COVID-19 Spread Rate Now Geometric

With San Bernardino County’s known COVID-19 infection rate rising in a geometric progression beyond the initial stage of the virus’s spread in the late winter and early spring, the lion’s share of the safeguards which state and local authorities had imposed to “flatten the curve” of contagion have been lifted, even as signs that the peril that had prompted the unprecedented safety measures is about to manifest.
As of today, 11,290 cases of coronavirus have been confirmed within the county, along with 248 deaths.
On a bi-hourly basis, an examination of statistics shows, the potentially deadly condition is compounding in the county population nearly on a par with what was taking the virus a whole week to accomplish in March.
In the last seven days, there have been 2,576 new cases of the coronavirus detected in the county, equal to 15.33 cases per hour. By comparison, as of March 13, there were no confirmed cases of COVID-19 in San Bernardino County. On March 27, the county had logged 64 known cases of the malady, and three deaths.
With the outset of June, the State of California and the San Bernardino County Department of Public Health began to progressively dismantle the regime that had been put in place to slow the coronavirus from spreading. Stay-at-home orders, closures of restaurants and service business entailing direct or close human contact, requirements that individuals wear masks in public, and both park and school closures were dispensed with.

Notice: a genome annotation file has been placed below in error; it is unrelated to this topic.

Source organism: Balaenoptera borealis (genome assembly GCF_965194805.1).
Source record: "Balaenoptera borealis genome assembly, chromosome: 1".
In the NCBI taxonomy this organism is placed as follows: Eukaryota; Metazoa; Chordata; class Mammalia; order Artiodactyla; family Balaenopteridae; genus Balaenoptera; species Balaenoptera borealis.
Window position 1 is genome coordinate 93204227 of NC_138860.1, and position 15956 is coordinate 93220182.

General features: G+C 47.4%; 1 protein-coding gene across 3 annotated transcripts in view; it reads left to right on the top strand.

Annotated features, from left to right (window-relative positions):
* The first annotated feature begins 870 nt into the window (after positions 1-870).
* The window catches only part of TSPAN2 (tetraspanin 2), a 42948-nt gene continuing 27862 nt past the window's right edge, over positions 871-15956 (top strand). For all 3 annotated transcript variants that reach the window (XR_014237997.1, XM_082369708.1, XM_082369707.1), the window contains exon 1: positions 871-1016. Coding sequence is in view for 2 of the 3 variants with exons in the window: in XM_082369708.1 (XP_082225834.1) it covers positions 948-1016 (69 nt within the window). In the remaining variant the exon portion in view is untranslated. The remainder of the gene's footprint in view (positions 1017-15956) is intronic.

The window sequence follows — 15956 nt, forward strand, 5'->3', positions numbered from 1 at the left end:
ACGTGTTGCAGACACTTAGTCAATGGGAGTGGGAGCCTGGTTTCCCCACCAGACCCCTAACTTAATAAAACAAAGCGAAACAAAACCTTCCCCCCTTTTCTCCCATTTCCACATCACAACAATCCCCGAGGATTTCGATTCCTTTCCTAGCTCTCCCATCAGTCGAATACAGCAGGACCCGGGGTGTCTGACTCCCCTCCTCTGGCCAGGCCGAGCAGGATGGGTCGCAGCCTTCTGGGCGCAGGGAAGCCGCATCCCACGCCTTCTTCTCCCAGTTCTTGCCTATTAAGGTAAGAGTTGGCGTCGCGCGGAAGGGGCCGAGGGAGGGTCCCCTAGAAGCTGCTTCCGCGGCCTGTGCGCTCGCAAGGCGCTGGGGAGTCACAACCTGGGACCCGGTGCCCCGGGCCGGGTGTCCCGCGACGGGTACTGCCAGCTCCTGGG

Though the scale of testing has increased, indications are that the disease is on the march, increasing on a trajectory that will overwhelm hospitals and medical facilities within two to three weeks if as little as five percent percent of the infected population becomes critical. Meanwhile, even as authorities have begun to prepare makeshift hospitals at certain locations around the county that resemble those from the American Civil War or World War I, governmental authorities are unwilling, out of fear of provoking public unrest and protest, to reinstitute the safety mandates imposed on the public three months ago.
Public health officials declined to discuss with the Sentinel the prospect that the escalation in the number of known cases and the ending of citizen constraints will result in a full-blown contagion overwhelming the county’s medical capability.
-Mark Gutglueck

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